Chamber of Appeal (CA), Palais du Rhin - Strasbourg
Arrêt de la Chambre des appels de la Commission Centrale pour la Navigation du Rhin concernant l’action en dommages et intérêts intentée suite à l’avarie de l’automoteur-citerne “Waldhof”
Under the terms of the revised Convention on Navigation on the Rhine signed in Mannheim on 17 October 1868, the CCNR’s Member States agreed on the means of legal redress to be provided in the event of infringement of the police rules on navigation or in the event of a dispute in connection with damage caused in the course of navigation on the Rhine.
For this purpose, each Member State is required to designate the courts of first instance and the appeal courts competent to deal with such disputes.
An alternative to lodging an appeal before the competent national court of appeal was provided for as early as the Mannheim Document – the appeal may be taken directly before the Central Commission for the Navigation of the Rhine. This establishes a unique situation in which an international body has competence that is similar and in competition with that of the national courts of appeal. Until 1968, however, the Central Commission’s decisions were not true court; they were prepared by the Secretariat and adopted unanimously by the Member States’ delegations at CCNR plenary sessions. It was only under the terms of the Strasbourg Convention of 20 November 1963, which came into force in 1967, that a true international court was set up, composed of independent judges with acknowledged competence to deal with matters concerning inland navigation. The Chamber of Appeal adopted its initial rules of procedure on 23 October 1969 and delivered its first decision on 23 June 1970.
Parties may appeal where the dispute exceeds the sum of 20 SDR (equivalent to EUR 23.86 as of January 2006). The place of payment, the place where the damage was caused and the place where the offence was committed are the criteria used in establishing territorial competence. The parties may, however, agree to take their dispute before another court for navigation on the Rhine or even another court or arbitration tribunal altogether if this is not contrary to national law.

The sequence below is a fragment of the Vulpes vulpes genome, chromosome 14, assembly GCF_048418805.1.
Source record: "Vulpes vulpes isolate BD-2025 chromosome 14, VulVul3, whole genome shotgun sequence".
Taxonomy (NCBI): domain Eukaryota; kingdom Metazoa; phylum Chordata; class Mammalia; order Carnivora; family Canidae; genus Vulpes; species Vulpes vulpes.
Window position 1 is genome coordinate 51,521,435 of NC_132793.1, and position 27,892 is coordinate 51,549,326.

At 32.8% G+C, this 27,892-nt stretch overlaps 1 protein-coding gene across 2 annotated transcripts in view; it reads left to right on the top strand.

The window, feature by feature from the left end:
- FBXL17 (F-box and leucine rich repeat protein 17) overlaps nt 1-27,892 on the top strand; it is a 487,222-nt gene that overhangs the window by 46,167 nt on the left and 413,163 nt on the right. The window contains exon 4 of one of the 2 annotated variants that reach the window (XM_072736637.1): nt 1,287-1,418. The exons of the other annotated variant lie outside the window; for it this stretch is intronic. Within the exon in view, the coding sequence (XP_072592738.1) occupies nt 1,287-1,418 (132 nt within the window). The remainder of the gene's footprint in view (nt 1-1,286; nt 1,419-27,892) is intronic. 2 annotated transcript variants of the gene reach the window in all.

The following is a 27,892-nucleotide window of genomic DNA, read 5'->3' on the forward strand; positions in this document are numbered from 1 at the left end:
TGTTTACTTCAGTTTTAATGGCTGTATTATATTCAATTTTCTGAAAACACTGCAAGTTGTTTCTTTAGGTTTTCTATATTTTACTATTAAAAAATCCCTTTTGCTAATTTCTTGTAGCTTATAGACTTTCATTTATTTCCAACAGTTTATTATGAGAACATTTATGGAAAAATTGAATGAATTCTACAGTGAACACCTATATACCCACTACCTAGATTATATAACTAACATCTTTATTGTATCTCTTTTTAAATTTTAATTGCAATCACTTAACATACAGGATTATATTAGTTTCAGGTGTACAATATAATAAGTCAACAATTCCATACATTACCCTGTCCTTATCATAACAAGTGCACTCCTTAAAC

Parties may choose to take their appeal before either the higher court with territorial competence or before the Chamber of Appeal, which deliberates in the last resort in both criminal and civil cases. Where the applicant and the defendant have appealed within the statutory time limits, one before the CCNR and the other before the higher national court, the first of the two to receive an application deliberates on both appeals. If these are entered on the same day, the competent jurisdiction is the one before which the defendant has appealed.
The Chamber of Appeal is made up of five judges and five substitutes, i.e. one judge and one substitute from each Member State (the CCNR’s Member States are Germany, Belgium, France, the Netherlands and Switzerland). The substitute judge takes the place of the appointed judge if he or she is unable to attend, is on holiday, or has been challenged. They are designated by the CCNR, for a period of six years, from among a list proposed by each of the Member States. They must have a legal background or experience of navigation on the Rhine. The Chamber of Appeal is thus a specialised court that is better suited than a national jurisdiction to carry out an analysis of comparative law.
The Presiding Judge, who must have a legal background, and the Assistant Presiding Judge of the Chamber of Appeal are elected by their peers for a renewable period of three years.
Born in 1953 at Eeklo ( Belgium), married, three daughters, three grandchildren
Master of Laws (University of Ghent, 1976) and a Postgraduate Degree in Shipping Law (University of Antwerp, 1977).